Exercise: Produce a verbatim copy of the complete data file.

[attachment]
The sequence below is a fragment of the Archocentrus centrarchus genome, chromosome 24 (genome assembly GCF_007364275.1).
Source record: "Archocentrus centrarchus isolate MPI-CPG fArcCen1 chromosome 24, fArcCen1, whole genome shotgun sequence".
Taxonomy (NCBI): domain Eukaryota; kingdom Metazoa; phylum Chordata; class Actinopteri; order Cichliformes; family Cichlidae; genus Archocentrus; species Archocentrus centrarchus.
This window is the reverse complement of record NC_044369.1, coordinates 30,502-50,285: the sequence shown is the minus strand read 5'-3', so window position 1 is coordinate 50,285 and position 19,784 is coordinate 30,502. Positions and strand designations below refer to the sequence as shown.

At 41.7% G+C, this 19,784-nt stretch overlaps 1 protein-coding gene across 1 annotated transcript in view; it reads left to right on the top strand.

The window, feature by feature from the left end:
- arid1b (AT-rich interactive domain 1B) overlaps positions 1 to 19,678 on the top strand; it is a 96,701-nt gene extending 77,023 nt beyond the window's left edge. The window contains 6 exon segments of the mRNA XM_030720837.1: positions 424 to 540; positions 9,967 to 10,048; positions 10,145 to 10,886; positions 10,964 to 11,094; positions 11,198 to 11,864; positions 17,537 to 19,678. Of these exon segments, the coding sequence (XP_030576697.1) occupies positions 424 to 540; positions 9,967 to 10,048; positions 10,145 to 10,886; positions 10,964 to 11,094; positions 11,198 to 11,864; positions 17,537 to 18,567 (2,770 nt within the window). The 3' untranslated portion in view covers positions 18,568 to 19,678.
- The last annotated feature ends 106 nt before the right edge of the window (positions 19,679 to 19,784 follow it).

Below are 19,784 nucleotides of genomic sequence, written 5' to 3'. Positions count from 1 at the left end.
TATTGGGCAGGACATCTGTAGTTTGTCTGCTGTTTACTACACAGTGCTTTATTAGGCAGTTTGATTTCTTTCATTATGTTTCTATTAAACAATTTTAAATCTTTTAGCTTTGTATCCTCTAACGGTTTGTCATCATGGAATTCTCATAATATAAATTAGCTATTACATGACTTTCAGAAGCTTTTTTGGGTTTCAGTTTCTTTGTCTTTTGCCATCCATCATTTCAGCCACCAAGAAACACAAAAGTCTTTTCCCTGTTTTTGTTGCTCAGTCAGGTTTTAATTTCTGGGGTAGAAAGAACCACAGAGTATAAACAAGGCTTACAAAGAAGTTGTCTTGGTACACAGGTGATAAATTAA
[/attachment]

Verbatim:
The sequence below is a fragment of the Archocentrus centrarchus genome, chromosome 24 (genome assembly GCF_007364275.1).
Source record: "Archocentrus centrarchus isolate MPI-CPG fArcCen1 chromosome 24, fArcCen1, whole genome shotgun sequence".
Taxonomy (NCBI): domain Eukaryota; kingdom Metazoa; phylum Chordata; class Actinopteri; order Cichliformes; family Cichlidae; genus Archocentrus; species Archocentrus centrarchus.
This window is the reverse complement of record NC_044369.1, coordinates 30,502-50,285: the sequence shown is the minus strand read 5'-3', so window position 1 is coordinate 50,285 and position 19,784 is coordinate 30,502. Positions and strand designations below refer to the sequence as shown.

At 41.7% G+C, this 19,784-nt stretch overlaps 1 protein-coding gene across 1 annotated transcript in view; it reads left to right on the top strand.

The window, feature by feature from the left end:
- arid1b (AT-rich interactive domain 1B) overlaps positions 1 to 19,678 on the top strand; it is a 96,701-nt gene extending 77,023 nt beyond the window's left edge. The window contains 6 exon segments of the mRNA XM_030720837.1: positions 424 to 540; positions 9,967 to 10,048; positions 10,145 to 10,886; positions 10,964 to 11,094; positions 11,198 to 11,864; positions 17,537 to 19,678. Of these exon segments, the coding sequence (XP_030576697.1) occupies positions 424 to 540; positions 9,967 to 10,048; positions 10,145 to 10,886; positions 10,964 to 11,094; positions 11,198 to 11,864; positions 17,537 to 18,567 (2,770 nt within the window). The 3' untranslated portion in view covers positions 18,568 to 19,678.
- The last annotated feature ends 106 nt before the right edge of the window (positions 19,679 to 19,784 follow it).

Below are 19,784 nucleotides of genomic sequence, written 5' to 3'. Positions count from 1 at the left end.
TATTGGGCAGGACATCTGTAGTTTGTCTGCTGTTTACTACACAGTGCTTTATTAGGCAGTTTGATTTCTTTCATTATGTTTCTATTAAACAATTTTAAATCTTTTAGCTTTGTATCCTCTAACGGTTTGTCATCATGGAATTCTCATAATATAAATTAGCTATTACATGACTTTCAGAAGCTTTTTTGGGTTTCAGTTTCTTTGTCTTTTGCCATCCATCATTTCAGCCACCAAGAAACACAAAAGTCTTTTCCCTGTTTTTGTTGCTCAGTCAGGTTTTAATTTCTGGGGTAGAAAGAACCACAGAGTATAAACAAGGCTTACAAAGAAGTTGTCTTGGTACACAGGTGATAAATTAA